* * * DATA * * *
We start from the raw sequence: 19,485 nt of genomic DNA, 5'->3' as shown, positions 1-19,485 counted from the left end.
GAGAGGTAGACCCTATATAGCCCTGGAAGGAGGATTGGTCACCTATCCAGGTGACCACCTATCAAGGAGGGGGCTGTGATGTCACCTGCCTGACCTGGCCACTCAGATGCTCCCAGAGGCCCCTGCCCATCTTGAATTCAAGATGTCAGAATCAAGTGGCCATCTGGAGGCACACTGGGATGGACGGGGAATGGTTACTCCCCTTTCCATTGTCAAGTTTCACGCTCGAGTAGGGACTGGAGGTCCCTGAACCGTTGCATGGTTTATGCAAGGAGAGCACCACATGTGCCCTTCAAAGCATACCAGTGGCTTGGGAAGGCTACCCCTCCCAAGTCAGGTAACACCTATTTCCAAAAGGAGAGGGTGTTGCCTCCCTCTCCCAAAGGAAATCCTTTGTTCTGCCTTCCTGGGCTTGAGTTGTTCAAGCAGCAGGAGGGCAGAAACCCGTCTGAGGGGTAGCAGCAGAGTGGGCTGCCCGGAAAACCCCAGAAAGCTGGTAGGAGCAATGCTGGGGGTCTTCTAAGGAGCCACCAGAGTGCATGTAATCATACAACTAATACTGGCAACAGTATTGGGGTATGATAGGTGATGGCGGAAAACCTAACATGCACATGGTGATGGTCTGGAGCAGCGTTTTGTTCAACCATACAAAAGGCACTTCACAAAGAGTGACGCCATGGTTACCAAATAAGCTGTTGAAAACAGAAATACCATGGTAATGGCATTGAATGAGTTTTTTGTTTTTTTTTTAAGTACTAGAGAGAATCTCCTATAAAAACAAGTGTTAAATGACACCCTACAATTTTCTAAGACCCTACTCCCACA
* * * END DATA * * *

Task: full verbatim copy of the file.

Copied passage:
We start from the raw sequence: 19,485 nt of genomic DNA, 5'->3' as shown, positions 1-19,485 counted from the left end.
GAGAGGTAGACCCTATATAGCCCTGGAAGGAGGATTGGTCACCTATCCAGGTGACCACCTATCAAGGAGGGGGCTGTGATGTCACCTGCCTGACCTGGCCACTCAGATGCTCCCAGAGGCCCCTGCCCATCTTGAATTCAAGATGTCAGAATCAAGTGGCCATCTGGAGGCACACTGGGATGGACGGGGAATGGTTACTCCCCTTTCCATTGTCAAGTTTCACGCTCGAGTAGGGACTGGAGGTCCCTGAACCGTTGCATGGTTTATGCAAGGAGAGCACCACATGTGCCCTTCAAAGCATACCAGTGGCTTGGGAAGGCTACCCCTCCCAAGTCAGGTAACACCTATTTCCAAAAGGAGAGGGTGTTGCCTCCCTCTCCCAAAGGAAATCCTTTGTTCTGCCTTCCTGGGCTTGAGTTGTTCAAGCAGCAGGAGGGCAGAAACCCGTCTGAGGGGTAGCAGCAGAGTGGGCTGCCCGGAAAACCCCAGAAAGCTGGTAGGAGCAATGCTGGGGGTCTTCTAAGGAGCCACCAGAGTGCATGTAATCATACAACTAATACTGGCAACAGTATTGGGGTATGATAGGTGATGGCGGAAAACCTAACATGCACATGGTGATGGTCTGGAGCAGCGTTTTGTTCAACCATACAAAAGGCACTTCACAAAGAGTGACGCCATGGTTACCAAATAAGCTGTTGAAAACAGAAATACCATGGTAATGGCATTGAATGAGTTTTTTGTTTTTTTTTTAAGTACTAGAGAGAATCTCCTATAAAAACAAGTGTTAAATGACACCCTACAATTTTCTAAGACCCTACTCCCACA